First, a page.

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Obama revives Russia civilian nuclear pact

Barack Obama (L) Russian President Dmitry Medvedev in Prague (08/04/10)
Mr Obama and Mr Medvedev have taken a number of steps on nuclear issues

US President Barack Obama has revived a civilian nuclear energy pact with Moscow, as US officials hail "progress" in relations between the nations.

Mr Obama resubmitted the pact to Congress, saying US-Russian co-operation over Iran justified the move.

The agreement, shelved in the wake of Russia's 2008 conflict with Georgia, would allow the transfer of technology and equipment, including reactors.

Mr Obama has vowed to "reset" the US relationship with Moscow.

A senior US administration official told the BBC there were "tangible and concrete benefits" to the US in resubmitting the pact, including "commercial opportunities" for US industry and laying foundations for long-term co-operation on non-proliferation objectives.

"As far as why timing could be ripe now, the US-Russia relationship has progressed and is at a point where co-operation on important issues, like our common dual track approach on Iran as articulated by President Medvedev himself, serves both our national interests," the official added.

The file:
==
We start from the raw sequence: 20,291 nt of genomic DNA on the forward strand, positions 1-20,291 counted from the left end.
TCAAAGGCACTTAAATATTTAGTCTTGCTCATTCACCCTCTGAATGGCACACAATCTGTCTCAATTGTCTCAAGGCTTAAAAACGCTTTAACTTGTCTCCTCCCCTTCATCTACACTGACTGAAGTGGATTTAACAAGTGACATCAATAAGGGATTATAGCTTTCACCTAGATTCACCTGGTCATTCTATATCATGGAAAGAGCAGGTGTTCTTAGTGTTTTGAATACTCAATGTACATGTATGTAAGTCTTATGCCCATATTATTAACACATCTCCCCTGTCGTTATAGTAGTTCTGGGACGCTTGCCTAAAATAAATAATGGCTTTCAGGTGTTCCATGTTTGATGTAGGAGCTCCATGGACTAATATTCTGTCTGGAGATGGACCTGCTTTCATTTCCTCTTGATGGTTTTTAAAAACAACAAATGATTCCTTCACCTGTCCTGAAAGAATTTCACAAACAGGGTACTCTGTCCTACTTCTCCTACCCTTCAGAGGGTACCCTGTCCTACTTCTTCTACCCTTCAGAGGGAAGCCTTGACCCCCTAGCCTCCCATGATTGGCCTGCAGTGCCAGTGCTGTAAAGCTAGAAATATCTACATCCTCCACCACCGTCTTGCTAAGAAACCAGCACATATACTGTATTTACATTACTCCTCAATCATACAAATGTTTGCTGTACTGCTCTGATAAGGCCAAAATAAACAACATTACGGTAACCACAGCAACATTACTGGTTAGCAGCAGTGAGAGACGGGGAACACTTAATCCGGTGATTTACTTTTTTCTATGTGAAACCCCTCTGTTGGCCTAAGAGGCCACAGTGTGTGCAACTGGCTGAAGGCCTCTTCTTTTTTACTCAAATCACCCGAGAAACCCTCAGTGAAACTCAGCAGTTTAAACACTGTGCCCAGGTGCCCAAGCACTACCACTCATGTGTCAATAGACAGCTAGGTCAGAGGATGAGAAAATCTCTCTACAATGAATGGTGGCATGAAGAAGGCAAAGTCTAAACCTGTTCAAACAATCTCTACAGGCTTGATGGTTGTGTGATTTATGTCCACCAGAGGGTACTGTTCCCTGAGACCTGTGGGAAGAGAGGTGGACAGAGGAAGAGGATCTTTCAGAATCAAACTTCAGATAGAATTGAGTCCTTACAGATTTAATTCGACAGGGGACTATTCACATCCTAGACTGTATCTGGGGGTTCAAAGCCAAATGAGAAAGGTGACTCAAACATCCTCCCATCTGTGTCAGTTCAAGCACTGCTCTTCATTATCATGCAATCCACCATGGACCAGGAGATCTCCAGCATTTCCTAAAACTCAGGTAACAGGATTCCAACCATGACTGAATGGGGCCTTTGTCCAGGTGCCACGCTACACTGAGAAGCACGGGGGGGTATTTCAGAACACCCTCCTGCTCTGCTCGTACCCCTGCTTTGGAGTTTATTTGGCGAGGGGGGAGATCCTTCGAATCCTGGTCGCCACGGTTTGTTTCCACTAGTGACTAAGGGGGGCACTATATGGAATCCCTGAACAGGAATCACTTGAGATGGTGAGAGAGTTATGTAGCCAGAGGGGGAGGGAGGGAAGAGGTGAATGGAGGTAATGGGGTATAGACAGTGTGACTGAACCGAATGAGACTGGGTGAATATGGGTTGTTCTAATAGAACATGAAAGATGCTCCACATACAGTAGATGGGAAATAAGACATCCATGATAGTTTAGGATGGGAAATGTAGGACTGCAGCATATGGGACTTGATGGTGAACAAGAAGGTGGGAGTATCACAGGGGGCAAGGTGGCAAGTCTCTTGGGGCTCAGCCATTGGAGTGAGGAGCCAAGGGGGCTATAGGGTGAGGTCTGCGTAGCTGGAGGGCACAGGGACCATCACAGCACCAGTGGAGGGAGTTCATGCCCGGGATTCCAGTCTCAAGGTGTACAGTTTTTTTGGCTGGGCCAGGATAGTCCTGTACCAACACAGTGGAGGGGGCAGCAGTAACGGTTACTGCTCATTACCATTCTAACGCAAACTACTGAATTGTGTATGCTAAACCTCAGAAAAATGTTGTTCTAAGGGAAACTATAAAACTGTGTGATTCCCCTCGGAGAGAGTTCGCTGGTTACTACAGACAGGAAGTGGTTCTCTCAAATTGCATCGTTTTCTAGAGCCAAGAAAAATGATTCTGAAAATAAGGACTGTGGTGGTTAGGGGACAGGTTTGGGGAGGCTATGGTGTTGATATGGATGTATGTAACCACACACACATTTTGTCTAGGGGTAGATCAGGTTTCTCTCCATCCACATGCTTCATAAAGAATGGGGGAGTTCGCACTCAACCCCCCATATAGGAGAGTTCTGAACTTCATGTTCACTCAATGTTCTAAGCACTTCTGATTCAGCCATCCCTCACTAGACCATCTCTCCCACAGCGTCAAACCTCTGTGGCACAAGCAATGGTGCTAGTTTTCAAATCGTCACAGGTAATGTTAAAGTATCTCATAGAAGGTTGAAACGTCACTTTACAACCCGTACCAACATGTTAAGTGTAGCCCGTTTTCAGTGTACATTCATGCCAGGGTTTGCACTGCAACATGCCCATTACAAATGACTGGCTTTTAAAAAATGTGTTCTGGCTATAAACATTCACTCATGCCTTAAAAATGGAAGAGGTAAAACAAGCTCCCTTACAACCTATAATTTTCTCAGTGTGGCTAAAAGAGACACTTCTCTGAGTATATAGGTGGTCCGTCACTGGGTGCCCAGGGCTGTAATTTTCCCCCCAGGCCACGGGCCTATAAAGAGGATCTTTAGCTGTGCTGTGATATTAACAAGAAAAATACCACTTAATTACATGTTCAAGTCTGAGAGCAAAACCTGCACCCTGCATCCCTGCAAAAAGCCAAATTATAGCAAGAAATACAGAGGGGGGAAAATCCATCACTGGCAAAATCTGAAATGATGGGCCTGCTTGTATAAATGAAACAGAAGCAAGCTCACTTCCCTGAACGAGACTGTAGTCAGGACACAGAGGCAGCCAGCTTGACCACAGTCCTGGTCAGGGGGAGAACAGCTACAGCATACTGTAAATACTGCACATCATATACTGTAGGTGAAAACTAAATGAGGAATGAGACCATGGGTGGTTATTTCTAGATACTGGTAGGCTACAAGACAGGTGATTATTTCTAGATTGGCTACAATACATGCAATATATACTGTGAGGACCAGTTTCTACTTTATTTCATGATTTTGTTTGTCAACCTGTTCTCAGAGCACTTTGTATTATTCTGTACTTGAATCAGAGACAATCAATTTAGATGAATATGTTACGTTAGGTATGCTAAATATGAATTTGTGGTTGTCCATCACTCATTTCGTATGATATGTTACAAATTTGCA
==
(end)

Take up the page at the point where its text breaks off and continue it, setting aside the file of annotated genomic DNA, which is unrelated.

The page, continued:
Washington summit

As well as co-operating on Iran, Russia and the US have also this year agreed to replace the Strategic Arms Reduction Treaty governing nuclear arsenals.

In his letter to Congress, Mr Obama said: "The level and scope of US-Russia co-operation on Iran are sufficient to justify resubmitting the proposed agreement to the Congress.

"I have determined that performance of the proposed agreement will promote, and will not constitute an unreasonable risk to, the common defence and security."

The pact had been signed in 2007 by George Bush and Vladimir Putin, who was Russian president at the time.

But the conflict in Georgia meant the deal was never put to a Senate vote.

Russia and the US have taken a number of steps on nuclear issues this year.

Last month they agreed a new Strategic Arms Reduction Treaty, reducing each country's deployed nuclear arsenal to 1,550 weapons.

Also last month the nations agreed to dispose of tonnes of surplus weapons-grade plutonium under a deal signed at a nuclear summit in Washington.

The war between Georgia and Russia was sparked by fighting in Georgia's breakaway region of South Ossetia in August 2008.

Hundreds of people are thought to have died in the five-day conflict and thousands were displaced.



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